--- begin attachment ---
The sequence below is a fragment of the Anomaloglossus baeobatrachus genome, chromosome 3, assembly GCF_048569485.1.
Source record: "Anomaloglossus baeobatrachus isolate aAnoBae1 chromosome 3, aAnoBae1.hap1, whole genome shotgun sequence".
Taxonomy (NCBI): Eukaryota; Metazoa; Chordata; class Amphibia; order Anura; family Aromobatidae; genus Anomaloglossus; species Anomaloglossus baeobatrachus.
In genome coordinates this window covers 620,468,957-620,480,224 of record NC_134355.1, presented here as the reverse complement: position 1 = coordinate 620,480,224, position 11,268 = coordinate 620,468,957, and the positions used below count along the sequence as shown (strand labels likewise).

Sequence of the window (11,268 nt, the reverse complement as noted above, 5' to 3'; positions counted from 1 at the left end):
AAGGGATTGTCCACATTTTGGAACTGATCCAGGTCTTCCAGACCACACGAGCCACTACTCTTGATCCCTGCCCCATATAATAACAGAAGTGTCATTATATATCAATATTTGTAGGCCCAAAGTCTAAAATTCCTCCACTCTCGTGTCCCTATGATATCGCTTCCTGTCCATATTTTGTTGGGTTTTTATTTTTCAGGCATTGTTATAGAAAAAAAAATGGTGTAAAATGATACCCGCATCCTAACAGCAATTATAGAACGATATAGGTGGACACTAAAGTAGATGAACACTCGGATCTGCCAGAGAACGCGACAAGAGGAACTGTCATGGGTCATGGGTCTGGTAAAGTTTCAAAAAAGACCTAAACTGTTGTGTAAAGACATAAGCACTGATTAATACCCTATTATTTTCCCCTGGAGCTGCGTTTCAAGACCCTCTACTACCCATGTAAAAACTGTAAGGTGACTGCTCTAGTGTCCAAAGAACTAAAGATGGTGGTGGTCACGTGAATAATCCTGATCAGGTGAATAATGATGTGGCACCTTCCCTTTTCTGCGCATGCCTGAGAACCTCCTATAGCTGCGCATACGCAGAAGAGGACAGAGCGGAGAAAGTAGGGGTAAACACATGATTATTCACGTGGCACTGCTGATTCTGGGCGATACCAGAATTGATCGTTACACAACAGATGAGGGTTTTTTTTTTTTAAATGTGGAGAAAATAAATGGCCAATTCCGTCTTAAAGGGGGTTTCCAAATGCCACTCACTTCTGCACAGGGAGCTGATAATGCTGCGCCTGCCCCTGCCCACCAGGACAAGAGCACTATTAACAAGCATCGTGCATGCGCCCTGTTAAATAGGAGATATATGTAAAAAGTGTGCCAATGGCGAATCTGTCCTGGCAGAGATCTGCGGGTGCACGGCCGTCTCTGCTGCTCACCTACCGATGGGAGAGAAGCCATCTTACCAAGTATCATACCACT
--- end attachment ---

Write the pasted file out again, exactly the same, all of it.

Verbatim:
The sequence below is a fragment of the Anomaloglossus baeobatrachus genome, chromosome 3, assembly GCF_048569485.1.
Source record: "Anomaloglossus baeobatrachus isolate aAnoBae1 chromosome 3, aAnoBae1.hap1, whole genome shotgun sequence".
Taxonomy (NCBI): Eukaryota; Metazoa; Chordata; class Amphibia; order Anura; family Aromobatidae; genus Anomaloglossus; species Anomaloglossus baeobatrachus.
In genome coordinates this window covers 620,468,957-620,480,224 of record NC_134355.1, presented here as the reverse complement: position 1 = coordinate 620,480,224, position 11,268 = coordinate 620,468,957, and the positions used below count along the sequence as shown (strand labels likewise).

Sequence of the window (11,268 nt, the reverse complement as noted above, 5' to 3'; positions counted from 1 at the left end):
AAGGGATTGTCCACATTTTGGAACTGATCCAGGTCTTCCAGACCACACGAGCCACTACTCTTGATCCCTGCCCCATATAATAACAGAAGTGTCATTATATATCAATATTTGTAGGCCCAAAGTCTAAAATTCCTCCACTCTCGTGTCCCTATGATATCGCTTCCTGTCCATATTTTGTTGGGTTTTTATTTTTCAGGCATTGTTATAGAAAAAAAAATGGTGTAAAATGATACCCGCATCCTAACAGCAATTATAGAACGATATAGGTGGACACTAAAGTAGATGAACACTCGGATCTGCCAGAGAACGCGACAAGAGGAACTGTCATGGGTCATGGGTCTGGTAAAGTTTCAAAAAAGACCTAAACTGTTGTGTAAAGACATAAGCACTGATTAATACCCTATTATTTTCCCCTGGAGCTGCGTTTCAAGACCCTCTACTACCCATGTAAAAACTGTAAGGTGACTGCTCTAGTGTCCAAAGAACTAAAGATGGTGGTGGTCACGTGAATAATCCTGATCAGGTGAATAATGATGTGGCACCTTCCCTTTTCTGCGCATGCCTGAGAACCTCCTATAGCTGCGCATACGCAGAAGAGGACAGAGCGGAGAAAGTAGGGGTAAACACATGATTATTCACGTGGCACTGCTGATTCTGGGCGATACCAGAATTGATCGTTACACAACAGATGAGGGTTTTTTTTTTTTAAATGTGGAGAAAATAAATGGCCAATTCCGTCTTAAAGGGGGTTTCCAAATGCCACTCACTTCTGCACAGGGAGCTGATAATGCTGCGCCTGCCCCTGCCCACCAGGACAAGAGCACTATTAACAAGCATCGTGCATGCGCCCTGTTAAATAGGAGATATATGTAAAAAGTGTGCCAATGGCGAATCTGTCCTGGCAGAGATCTGCGGGTGCACGGCCGTCTCTGCTGCTCACCTACCGATGGGAGAGAAGCCATCTTACCAAGTATCATACCACT